Ticks have become increasingly common in Nova Scotia, and are therefore creating a safety concern on farms. They can become active when temperatures reach 4°C, which coincides with the time of year that many of us begin fencing, brush clearing, and other spring chores. Ticks create a safety hazard by transferring diseases to their hosts such as Lyme disease, Anaplasmosis, Babesiosis and Powassan virus. In Nova Scotia, we have high rates of Lyme disease as well as increasing cases of Anaplasmosis and Babesiosis. There have been no reported cases of Powassan virus to date. It’s important to note that these tick-borne diseases can also affect livestock.

Controlling exposure to ticks is the best way to prevent the spread of disease. Perform a tick check each time you come in from working outside and be sure to check any places they may be hiding including your armpits, hair, ears, groin, and toes. Ensure that you and your staff wear clothing that does not expose skin. It is helpful to tuck your shirt into your pants and your pants into your socks to create a barrier against the pests.

Permethrin-treated clothing is also an option to control ticks. Permethrin is an insecticide that works by irritating ticks that crawl on it, causing them to move away before they bite. The treated clothing is approved by Health Canada for use in people over the age of 16, including pregnant women, but is not recommended to be worn by children or pets. When purchasing permethrin-treated clothing, check for the Health Canada Pest Control Product number on the label. For more information, see the links below.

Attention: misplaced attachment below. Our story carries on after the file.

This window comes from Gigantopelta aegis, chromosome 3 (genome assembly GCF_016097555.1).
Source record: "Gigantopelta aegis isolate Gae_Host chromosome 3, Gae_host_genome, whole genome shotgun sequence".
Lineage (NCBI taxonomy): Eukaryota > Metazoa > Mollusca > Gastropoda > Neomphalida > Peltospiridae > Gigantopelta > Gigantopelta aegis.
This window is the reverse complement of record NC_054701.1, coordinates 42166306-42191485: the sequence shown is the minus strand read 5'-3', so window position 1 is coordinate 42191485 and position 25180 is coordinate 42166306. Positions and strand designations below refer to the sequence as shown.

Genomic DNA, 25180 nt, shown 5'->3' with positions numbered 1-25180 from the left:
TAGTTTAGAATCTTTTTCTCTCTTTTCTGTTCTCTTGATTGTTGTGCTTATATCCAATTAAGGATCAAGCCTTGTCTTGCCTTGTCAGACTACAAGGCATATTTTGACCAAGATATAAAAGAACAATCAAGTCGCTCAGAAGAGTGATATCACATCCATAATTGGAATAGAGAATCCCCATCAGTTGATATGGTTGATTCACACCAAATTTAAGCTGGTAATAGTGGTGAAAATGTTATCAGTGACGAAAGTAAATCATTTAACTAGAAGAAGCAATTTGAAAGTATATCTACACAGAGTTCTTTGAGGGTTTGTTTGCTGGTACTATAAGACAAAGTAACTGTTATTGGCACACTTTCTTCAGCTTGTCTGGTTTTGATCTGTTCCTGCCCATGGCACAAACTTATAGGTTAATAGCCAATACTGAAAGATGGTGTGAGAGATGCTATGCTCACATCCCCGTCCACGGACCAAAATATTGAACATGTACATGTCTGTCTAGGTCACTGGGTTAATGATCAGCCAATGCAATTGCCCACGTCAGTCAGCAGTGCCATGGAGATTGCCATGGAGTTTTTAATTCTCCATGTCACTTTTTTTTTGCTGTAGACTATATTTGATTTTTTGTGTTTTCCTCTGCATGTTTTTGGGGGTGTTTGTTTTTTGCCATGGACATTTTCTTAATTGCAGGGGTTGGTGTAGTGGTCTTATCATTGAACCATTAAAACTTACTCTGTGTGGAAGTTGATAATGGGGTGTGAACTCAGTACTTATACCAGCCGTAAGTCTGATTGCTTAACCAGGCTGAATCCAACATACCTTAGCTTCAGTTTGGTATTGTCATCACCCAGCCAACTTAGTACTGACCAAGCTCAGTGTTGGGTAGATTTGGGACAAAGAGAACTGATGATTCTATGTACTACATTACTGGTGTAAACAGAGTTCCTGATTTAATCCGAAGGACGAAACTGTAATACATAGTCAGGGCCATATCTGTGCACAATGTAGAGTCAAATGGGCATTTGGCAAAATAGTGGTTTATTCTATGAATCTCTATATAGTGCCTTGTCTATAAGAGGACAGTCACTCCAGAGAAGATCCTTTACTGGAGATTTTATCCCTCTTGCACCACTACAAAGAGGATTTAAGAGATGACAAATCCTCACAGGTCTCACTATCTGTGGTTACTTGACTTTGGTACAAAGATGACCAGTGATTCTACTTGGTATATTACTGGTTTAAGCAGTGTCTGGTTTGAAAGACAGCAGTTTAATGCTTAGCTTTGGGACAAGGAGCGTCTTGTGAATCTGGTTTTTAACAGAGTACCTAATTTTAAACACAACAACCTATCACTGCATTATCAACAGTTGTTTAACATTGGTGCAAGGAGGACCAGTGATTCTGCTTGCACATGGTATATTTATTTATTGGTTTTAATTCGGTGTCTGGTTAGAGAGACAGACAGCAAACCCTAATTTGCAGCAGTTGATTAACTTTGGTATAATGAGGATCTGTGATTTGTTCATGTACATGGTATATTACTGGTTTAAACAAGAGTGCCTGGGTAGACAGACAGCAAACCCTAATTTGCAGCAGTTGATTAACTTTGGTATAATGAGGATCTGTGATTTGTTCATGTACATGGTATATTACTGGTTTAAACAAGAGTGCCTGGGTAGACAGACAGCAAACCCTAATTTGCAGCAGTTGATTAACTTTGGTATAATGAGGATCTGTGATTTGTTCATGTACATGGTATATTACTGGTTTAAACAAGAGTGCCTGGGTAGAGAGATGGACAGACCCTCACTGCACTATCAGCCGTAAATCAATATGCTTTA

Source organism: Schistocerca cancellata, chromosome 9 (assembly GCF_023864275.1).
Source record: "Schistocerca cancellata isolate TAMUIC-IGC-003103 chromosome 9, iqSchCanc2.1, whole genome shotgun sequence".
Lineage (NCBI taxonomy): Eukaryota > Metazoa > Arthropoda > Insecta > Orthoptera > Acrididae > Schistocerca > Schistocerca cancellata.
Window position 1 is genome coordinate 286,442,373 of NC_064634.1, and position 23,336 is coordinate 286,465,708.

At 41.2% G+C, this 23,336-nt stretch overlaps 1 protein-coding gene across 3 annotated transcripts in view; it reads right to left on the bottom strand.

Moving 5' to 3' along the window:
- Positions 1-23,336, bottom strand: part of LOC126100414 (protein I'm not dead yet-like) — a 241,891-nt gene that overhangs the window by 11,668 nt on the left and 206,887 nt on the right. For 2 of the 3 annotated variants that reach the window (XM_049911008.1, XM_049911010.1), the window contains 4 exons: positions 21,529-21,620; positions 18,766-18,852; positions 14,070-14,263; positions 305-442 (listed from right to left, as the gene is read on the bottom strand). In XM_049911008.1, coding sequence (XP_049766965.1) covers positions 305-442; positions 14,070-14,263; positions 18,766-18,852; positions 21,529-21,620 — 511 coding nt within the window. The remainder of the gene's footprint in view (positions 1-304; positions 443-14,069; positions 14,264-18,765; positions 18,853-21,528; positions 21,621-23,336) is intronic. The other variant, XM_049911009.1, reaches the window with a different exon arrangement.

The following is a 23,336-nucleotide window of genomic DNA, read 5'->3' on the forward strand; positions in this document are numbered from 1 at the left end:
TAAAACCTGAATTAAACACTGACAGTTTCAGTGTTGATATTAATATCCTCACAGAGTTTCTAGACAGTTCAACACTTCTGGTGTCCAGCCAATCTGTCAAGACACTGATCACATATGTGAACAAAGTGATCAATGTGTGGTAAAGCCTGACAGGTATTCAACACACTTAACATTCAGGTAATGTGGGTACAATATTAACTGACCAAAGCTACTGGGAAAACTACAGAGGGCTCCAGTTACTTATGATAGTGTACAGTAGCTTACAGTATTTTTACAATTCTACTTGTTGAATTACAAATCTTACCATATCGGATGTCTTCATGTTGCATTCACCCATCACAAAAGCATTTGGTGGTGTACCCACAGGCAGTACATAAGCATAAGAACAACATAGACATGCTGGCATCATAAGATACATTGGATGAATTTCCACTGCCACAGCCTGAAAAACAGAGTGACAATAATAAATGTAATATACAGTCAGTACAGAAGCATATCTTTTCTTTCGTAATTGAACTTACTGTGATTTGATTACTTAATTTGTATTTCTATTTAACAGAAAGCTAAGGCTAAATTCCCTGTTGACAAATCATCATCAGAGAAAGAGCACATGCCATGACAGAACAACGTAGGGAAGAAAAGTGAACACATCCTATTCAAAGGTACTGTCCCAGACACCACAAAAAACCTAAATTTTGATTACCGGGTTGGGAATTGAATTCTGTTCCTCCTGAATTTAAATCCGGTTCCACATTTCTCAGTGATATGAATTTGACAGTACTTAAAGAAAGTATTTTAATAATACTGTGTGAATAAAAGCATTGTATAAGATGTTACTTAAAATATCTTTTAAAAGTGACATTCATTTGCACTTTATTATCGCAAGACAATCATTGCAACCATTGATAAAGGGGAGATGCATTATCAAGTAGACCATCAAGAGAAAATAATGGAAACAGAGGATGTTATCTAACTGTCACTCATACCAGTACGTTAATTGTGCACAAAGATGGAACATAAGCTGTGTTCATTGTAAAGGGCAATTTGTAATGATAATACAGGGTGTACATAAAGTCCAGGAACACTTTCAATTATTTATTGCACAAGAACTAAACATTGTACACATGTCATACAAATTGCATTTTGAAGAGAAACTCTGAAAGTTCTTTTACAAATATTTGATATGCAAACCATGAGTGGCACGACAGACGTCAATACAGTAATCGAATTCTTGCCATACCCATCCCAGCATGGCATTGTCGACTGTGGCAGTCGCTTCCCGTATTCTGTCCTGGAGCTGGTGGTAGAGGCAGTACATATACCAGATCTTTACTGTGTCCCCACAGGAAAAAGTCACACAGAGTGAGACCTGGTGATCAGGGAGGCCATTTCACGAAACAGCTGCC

If you have been bitten by a tick, carefully remove it by grabbing it with tweezers as close to the skin as possible, and gently pull it straight out of the skin. Do not crush the tick, as this can expose you to disease. Wash the area with soap and water or alcohol-free sanitizer. As a safety precaution, document the date and location of the bite. You may want to identify the tick, which can be done here

Ticks and tick-related diseases have become an increasingly common hazard in recent years, but by educating yourself and adjusting your practices accordingly you can help control the hazard. We spend a lot of time outside in agriculture, which increases our exposure and calls for action to decrease our risk. There are plenty of resources online – for more information check the links below.